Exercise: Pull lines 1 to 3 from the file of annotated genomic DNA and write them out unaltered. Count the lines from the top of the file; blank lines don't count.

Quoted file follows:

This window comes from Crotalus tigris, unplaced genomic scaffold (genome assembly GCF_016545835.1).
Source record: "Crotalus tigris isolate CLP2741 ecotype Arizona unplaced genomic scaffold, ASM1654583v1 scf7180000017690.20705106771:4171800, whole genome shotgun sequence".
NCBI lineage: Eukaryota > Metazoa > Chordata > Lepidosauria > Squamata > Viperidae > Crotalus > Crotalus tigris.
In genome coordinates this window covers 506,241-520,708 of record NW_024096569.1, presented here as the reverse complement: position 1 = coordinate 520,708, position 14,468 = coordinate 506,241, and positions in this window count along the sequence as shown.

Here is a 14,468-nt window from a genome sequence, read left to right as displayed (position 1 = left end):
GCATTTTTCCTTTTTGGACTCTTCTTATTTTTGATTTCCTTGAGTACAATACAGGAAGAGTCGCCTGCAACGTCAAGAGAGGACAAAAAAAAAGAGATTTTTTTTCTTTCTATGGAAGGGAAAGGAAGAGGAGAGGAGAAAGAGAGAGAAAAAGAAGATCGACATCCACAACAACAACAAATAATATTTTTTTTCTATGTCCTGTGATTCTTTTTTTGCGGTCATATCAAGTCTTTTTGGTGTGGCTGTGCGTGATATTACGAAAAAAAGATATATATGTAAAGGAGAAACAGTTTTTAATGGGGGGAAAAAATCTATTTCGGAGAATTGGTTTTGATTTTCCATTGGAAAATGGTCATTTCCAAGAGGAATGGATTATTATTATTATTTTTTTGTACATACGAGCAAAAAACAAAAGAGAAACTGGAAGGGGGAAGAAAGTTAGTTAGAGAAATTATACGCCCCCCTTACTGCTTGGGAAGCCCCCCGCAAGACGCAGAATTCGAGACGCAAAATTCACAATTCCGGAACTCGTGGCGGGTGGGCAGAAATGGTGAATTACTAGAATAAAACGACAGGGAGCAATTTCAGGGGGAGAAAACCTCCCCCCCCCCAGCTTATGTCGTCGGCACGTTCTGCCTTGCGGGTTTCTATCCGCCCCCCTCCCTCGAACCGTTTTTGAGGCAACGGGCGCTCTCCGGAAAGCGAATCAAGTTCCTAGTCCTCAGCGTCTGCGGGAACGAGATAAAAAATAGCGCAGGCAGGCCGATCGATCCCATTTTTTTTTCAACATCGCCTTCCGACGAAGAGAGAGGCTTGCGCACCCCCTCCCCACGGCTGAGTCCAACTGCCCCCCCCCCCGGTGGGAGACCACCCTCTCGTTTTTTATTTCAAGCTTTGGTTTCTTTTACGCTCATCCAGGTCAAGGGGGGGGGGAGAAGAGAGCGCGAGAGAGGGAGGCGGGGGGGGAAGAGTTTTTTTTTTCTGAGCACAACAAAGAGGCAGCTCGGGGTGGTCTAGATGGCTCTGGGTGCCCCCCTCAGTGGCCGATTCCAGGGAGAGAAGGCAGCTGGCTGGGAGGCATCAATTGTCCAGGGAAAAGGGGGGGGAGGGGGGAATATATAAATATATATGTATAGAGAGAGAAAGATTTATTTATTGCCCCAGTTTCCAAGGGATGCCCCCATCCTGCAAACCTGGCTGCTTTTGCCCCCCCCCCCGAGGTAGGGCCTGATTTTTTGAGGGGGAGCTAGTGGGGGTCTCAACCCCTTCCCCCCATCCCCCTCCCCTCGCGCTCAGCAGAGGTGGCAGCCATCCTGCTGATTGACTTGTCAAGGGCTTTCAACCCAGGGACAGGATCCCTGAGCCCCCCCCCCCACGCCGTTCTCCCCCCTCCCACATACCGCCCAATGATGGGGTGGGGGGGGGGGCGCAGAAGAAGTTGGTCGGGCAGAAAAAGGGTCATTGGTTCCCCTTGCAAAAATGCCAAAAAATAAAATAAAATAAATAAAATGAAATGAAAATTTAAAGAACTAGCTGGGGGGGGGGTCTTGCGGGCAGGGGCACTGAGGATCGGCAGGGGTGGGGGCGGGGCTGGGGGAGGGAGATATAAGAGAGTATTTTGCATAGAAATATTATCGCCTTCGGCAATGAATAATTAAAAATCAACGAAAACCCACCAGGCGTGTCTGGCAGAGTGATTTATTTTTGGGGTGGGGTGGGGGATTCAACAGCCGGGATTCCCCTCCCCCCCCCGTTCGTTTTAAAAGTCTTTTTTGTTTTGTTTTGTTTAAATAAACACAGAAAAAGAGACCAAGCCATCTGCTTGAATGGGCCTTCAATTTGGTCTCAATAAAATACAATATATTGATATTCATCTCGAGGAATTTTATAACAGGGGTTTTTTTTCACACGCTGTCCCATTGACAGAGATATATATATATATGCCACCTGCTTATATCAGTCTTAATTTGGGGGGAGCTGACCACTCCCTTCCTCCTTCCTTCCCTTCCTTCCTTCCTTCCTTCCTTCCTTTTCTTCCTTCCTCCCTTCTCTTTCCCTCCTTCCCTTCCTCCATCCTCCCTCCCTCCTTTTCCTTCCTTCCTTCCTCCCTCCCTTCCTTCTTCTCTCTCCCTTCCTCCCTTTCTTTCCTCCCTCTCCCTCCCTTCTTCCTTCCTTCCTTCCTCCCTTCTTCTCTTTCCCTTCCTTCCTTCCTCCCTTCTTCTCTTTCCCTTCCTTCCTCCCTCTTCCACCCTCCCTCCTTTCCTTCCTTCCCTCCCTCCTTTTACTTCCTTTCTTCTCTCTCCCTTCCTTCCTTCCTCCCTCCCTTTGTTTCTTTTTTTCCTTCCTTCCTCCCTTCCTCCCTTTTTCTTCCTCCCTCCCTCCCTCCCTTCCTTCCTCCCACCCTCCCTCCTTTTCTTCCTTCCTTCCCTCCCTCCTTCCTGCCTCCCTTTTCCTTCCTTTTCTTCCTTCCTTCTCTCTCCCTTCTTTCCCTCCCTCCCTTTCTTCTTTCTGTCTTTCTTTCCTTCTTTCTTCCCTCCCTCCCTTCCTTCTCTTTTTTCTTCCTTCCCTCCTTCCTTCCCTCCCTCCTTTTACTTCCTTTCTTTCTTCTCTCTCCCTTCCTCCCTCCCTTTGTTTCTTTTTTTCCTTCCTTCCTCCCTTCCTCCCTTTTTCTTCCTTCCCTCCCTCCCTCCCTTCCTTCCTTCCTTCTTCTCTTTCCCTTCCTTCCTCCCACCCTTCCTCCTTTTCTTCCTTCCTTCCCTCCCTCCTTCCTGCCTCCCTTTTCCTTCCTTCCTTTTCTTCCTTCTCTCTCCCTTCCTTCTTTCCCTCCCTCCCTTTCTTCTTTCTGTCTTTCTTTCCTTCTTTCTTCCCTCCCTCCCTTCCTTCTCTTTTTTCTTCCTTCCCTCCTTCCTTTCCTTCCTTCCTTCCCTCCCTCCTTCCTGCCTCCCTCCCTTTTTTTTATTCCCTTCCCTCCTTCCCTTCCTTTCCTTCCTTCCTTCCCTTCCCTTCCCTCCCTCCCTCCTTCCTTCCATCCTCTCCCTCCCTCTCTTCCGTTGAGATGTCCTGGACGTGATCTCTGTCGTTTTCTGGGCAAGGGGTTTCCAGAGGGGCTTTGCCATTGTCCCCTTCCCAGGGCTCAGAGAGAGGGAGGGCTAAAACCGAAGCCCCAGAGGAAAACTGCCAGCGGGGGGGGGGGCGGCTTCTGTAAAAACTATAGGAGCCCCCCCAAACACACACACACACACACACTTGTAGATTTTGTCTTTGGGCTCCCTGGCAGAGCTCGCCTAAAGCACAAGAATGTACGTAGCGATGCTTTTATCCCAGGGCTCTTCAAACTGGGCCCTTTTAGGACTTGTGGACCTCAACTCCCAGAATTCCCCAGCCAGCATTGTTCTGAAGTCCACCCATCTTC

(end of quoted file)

This window comes from Crotalus tigris, unplaced genomic scaffold (genome assembly GCF_016545835.1).
Source record: "Crotalus tigris isolate CLP2741 ecotype Arizona unplaced genomic scaffold, ASM1654583v1 scf7180000017690.20705106771:4171800, whole genome shotgun sequence".
NCBI lineage: Eukaryota > Metazoa > Chordata > Lepidosauria > Squamata > Viperidae > Crotalus > Crotalus tigris.